By Mike Drexler
Agencies need to be concerned about the unprecedented number of reviews planned for the upcoming months (much of the last two years were also extreme). A recent AdAge article pointed to a survey conducted by Advertiser Perception that approximately two-thirds of advertisers plan to review their agencies in the next year. And that includes virtually all types of agencies. The study covered 420 marketers in 118 companies which represent about 90% of the top 100 U.S. advertisers.
While some will lose and some will win, when it occurs on a grand scale it becomes an industry problem. Cost and transparency seem to be the key factors that currently perpetuate the reasons to induce a review. In addition, the fast paced, rapidly changing digital environment contributes significantly to advertiser’s concern over their agency’s ability to keep them effectively and efficiently ahead of the communication process.
Because of the issue of non-disclosure and lack of transparency among some in the agency community trust looms largely as a problem in the relationship. And the ANA and 4A’s seem to have dug in their heels differing about what needs to be done. Much of it centers around contractual language and explicit revelation about the process and procedures surrounding financial disclosure and specific functions to be performed. It also focuses on how agencies are to be compensated and whether client results should be factored into the equation.
As far as shared responsibility is concerned many advertiser do seem to admit that they are somewhat culpable to the dislocation of agency harmony. They acknowledge they don’t always (if at all) provide KPI’s (key performance indicators) to help the agencies obtain greater insight into their marketing objectives and 40% (according to the study) do not share sales data with their agencies. It is also possible that advertisers haven’t accumulated the knowledge and understanding of how their agency system works within the holding company environment and the advent of globalization with different countries operating under different methods.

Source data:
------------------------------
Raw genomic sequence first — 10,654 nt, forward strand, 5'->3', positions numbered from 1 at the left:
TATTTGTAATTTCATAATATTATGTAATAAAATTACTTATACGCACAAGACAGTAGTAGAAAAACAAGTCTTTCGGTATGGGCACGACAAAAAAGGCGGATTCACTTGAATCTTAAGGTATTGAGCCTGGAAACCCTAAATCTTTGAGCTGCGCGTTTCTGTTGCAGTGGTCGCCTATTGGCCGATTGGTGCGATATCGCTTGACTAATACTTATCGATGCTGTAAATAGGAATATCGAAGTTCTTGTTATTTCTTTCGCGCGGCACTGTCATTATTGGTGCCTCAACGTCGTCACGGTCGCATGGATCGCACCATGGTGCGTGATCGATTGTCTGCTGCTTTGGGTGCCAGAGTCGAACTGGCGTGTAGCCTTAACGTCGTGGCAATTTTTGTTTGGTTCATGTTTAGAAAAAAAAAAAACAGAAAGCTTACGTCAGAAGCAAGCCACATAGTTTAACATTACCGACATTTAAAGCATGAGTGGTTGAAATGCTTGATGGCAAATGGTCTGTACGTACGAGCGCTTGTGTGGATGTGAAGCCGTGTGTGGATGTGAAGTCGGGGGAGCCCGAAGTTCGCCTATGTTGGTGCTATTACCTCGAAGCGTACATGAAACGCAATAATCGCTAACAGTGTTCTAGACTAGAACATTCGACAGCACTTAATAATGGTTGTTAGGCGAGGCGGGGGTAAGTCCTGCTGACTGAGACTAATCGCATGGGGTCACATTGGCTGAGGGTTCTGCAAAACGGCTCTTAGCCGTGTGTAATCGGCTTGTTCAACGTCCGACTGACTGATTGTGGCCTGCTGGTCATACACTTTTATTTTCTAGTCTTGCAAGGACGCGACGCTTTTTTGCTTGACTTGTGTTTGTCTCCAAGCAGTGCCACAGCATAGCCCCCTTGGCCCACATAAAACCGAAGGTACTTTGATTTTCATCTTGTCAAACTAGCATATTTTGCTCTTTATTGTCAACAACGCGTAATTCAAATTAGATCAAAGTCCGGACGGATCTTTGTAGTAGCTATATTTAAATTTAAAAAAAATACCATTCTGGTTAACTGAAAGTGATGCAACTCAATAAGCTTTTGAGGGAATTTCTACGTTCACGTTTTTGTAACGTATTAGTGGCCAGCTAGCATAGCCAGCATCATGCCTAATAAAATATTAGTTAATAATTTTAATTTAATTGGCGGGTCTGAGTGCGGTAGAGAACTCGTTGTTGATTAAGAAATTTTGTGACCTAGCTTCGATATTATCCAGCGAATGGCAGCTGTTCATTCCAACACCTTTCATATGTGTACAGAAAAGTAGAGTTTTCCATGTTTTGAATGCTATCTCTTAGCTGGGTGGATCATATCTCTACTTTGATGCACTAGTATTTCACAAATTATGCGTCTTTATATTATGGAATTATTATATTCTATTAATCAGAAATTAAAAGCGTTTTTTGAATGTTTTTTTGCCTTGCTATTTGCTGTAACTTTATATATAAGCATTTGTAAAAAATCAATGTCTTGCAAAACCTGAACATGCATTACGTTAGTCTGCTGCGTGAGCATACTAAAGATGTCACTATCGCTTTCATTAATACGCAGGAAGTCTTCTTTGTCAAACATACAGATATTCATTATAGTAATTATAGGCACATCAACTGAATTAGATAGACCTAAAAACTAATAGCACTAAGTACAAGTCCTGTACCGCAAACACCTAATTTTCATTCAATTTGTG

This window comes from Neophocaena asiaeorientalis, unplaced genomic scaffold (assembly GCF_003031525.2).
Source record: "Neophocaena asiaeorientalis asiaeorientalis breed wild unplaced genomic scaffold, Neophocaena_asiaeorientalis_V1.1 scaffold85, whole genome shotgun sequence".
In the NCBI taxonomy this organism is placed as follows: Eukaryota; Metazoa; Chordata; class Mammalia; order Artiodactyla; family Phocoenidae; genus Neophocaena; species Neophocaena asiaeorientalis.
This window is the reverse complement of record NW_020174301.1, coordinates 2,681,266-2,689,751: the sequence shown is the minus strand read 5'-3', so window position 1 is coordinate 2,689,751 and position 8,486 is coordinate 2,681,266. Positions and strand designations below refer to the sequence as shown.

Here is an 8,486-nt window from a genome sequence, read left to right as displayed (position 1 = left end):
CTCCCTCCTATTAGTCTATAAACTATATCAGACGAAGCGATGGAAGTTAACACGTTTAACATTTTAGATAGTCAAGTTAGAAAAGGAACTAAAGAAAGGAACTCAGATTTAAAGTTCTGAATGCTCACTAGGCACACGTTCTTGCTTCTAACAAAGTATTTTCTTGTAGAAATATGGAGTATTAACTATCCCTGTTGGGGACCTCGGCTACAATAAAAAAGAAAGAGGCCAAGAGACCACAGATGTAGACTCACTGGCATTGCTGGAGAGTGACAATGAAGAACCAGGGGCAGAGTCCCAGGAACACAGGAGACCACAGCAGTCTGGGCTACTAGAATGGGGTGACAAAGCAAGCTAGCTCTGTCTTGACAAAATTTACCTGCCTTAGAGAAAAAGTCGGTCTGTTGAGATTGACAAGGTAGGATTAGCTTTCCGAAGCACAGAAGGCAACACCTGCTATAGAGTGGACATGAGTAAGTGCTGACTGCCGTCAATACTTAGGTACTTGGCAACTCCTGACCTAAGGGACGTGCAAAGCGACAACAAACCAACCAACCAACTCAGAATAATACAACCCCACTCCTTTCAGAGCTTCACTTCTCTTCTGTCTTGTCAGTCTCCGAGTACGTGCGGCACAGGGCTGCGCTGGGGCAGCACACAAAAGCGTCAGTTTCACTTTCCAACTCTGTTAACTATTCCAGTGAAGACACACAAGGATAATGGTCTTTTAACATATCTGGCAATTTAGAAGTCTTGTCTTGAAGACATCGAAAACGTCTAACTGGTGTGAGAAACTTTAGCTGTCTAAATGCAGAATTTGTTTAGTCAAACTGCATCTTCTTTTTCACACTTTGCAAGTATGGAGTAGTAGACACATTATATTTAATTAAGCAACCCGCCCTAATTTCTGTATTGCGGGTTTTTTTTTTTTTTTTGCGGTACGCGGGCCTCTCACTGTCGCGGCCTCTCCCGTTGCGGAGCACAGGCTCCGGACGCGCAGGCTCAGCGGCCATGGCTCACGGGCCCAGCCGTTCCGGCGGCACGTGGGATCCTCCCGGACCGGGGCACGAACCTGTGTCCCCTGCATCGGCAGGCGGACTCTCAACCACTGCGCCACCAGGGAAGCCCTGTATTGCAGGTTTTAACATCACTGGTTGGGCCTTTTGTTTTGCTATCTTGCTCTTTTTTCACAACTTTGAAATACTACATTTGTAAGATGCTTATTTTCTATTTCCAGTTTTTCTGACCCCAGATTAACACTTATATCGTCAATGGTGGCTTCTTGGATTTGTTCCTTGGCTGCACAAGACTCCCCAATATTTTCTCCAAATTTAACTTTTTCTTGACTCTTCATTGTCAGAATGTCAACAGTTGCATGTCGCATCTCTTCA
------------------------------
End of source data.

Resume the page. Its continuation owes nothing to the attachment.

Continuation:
I don’t know how we expect to resolve these issues without both parties coming to the table with a willingness to understand each others concerns and offering reasonable compromise. What I do know is that we need a new model that will set up a more comprehensive and accountable money management system for all sides of the industry to consider. One that begins with written agreement on goals and objectives, specific use and accounting of both client and agency complimentary resources, selection of agency specific capabilities relevant to the individual client’s business and coordinated development of an integrated strategy that leverages cross-platform multi-media options and attribution. There must be monitoring and measurement of KPI’s along the way and adjustments made in real time to help assure the best outcome. And, of course, the right to audit.
Originally published in Media Village.
The Media Playbook is available on Amazon